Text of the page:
FROM DJANGO REINHARDT AND Wes Montgomery to Jimi Hendrix and the Foo Fighters, the use of octaves in riffs and melodies can be found in just about every guitar style imaginable. Typically, this approach involves grabbing a static octave shape and sliding it around so that every note in the melody is sounded simultaneously in parallel octaves, as Hendrix did so hypnotically on his theme to “Third Stone from the Sun.” While this time-honored approach certainly fattens up the sound, studio ace and GIT instructor Mitch Holder would like to share with you a way of doing this that also fattens up the harmony. The trick? Add a harmony note inside each octave.
“George Benson was the first to use harmonized octaves extensively in both his written melodies and improvised solos,” says Holder. “The sound of it really caught my ears. The idea is to take a standard octave shape and add another note a third below the upper octave,” says Holder. (Tip: You can alternatively see that note as being a sixth above the lower octave.) “Third or sixth, however you look at it, the choice of whether the interval is major or minor is dictated by the chord harmony and general key in which your melody resides.”
Holder, who can be heard on famous recordings by Frank Sinatra, Barbra Streisand, Donna Summer, Lionel Richie, Stevie Nicks, and Patti LaBelle, has used what he calls “dynamic octaves” for years on sessions. “They work very well—not only for melody playing and soloing, but also to thicken up a harmony or background lines,” he says. “Plus, they always seem to blend well with vocals, keyboards, and horns, as well as with samples, loops, and other sound combinations.”
For this lesson, Holder shares examples in the key of G minor, starting with the threenote shape in Ex. 1. “Here, we have a D octave [fifth and second strings] with Bb added in between, on the third string,” says Holder. “In our key of G minor, the D notes represent the 5, and Bb is the minor 3. Staying rootless makes for a nice, open sound, especially when your bassist completes the chord by hitting the root. And before we get rolling with these shapes, realize that there are different ways to sound them, whether you use a pick exclusively, a hybrid pick-and-fingers approach, or play fingerstyle.”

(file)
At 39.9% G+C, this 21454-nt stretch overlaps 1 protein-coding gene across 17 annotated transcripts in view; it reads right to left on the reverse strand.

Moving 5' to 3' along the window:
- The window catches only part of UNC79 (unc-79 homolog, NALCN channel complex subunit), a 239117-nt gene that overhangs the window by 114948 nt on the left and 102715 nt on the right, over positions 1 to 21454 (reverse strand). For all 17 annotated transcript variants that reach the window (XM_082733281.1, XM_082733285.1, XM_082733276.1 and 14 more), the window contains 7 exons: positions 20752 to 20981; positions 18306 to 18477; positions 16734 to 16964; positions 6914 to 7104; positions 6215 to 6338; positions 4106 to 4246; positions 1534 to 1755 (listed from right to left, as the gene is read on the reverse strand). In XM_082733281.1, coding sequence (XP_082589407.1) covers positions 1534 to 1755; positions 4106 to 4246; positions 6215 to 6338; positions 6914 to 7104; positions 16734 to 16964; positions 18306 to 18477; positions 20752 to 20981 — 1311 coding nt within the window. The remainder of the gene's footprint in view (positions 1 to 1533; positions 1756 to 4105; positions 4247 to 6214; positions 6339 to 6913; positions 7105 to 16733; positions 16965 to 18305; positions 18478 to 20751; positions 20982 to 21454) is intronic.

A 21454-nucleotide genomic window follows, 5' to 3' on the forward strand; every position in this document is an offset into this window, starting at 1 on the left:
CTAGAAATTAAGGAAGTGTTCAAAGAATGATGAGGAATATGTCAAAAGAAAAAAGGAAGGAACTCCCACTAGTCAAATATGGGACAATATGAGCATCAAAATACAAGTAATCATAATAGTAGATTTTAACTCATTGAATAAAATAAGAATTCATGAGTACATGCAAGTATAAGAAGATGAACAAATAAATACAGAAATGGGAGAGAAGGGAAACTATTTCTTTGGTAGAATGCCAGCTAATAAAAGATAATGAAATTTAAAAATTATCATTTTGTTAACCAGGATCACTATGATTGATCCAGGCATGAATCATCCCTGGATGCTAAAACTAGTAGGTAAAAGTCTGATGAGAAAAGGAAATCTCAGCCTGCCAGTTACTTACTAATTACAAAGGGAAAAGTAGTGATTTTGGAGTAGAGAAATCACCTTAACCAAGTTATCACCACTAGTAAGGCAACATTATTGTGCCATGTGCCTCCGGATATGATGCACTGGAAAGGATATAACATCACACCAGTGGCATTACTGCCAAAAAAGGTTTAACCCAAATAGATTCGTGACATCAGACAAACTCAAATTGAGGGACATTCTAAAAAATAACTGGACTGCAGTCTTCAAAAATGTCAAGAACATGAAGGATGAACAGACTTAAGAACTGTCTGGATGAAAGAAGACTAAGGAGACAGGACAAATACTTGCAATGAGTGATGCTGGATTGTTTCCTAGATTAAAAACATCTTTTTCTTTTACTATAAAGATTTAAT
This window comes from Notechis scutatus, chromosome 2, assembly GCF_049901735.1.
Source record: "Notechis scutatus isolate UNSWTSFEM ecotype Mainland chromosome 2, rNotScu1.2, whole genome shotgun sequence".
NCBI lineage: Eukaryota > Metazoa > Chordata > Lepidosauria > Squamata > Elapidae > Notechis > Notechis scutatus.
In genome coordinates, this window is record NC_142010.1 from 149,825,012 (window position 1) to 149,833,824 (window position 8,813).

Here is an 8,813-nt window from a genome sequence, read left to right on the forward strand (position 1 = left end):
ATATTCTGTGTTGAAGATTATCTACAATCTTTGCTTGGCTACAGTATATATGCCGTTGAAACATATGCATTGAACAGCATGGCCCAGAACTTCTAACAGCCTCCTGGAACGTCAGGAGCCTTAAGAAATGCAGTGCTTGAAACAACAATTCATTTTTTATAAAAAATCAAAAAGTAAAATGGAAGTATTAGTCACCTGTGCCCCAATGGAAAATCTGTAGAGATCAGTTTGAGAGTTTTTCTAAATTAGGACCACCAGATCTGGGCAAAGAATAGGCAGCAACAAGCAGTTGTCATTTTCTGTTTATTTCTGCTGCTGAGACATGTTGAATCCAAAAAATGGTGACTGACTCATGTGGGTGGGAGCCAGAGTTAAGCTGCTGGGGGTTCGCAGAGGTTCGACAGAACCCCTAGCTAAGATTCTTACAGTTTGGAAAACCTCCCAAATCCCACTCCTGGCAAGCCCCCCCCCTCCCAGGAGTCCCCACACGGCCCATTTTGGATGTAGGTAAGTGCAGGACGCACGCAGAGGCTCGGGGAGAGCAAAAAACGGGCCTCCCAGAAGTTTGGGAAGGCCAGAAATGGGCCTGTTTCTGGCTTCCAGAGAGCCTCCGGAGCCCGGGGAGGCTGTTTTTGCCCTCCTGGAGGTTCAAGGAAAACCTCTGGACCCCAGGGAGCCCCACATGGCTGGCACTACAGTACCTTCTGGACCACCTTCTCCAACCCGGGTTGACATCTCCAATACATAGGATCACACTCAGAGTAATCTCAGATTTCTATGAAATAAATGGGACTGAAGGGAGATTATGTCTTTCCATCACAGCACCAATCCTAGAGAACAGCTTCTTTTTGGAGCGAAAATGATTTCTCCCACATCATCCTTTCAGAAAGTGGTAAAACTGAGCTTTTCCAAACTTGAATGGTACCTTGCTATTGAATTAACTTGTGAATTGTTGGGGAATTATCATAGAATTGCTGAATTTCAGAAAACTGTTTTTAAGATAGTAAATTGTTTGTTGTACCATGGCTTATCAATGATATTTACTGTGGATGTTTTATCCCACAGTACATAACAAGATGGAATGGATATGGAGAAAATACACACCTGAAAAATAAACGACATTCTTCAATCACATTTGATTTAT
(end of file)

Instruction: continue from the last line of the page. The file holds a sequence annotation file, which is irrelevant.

Next, try playing the entire G Dorian scale (G, A, Bb, C, D, E, F), starting on D, in harmonized octaves [Ex. 2], then move on to Ex. 3, which presents a simple melody with chord symbols indicating the background harmony. “Now, let’s play the same melody in harmonized octaves,” says Holder, demonstrating with Ex. 4. “As you can see, the octave harmony also works with the Am7 in measure 2, and Bb in last measure, because the notes in the octaves are chord tones.”
Harmonized octaves also work in rhythm guitar comping situations. A twobar G minor funk groove, Ex. 5 alternates between a third-inversion Gm7 shape in the first bar and harmonized octaves in the second bar. (Notice that there’s room for a fill at the end of bar 2.)
Ex. 6 shows a “Charleston” version of the same approach. (Swing those eighths!)
“For jazz comping applications, let’s try a II-V-I in G minor,” says Holder, playing Ex. 7. “Here, up-stemmed quarter-notes represent the chromatic voice-leading I chose for this example. Now, play the example again, applying harmonized octaves to the chromatic line [Ex. 8]. Whatever scenario you find yourself in, remember that musical taste should have an impact on how much of a particular melody or line you choose to play using harmonized octaves. Mixing them with both single-note lines and standard octaves, along with stylistic elements such as bends, slurs, hammers, pulls, and so forth, is all part of keeping things interesting. Use your imagination, and, most importantly, your ears in finding uses for this great musical tool.”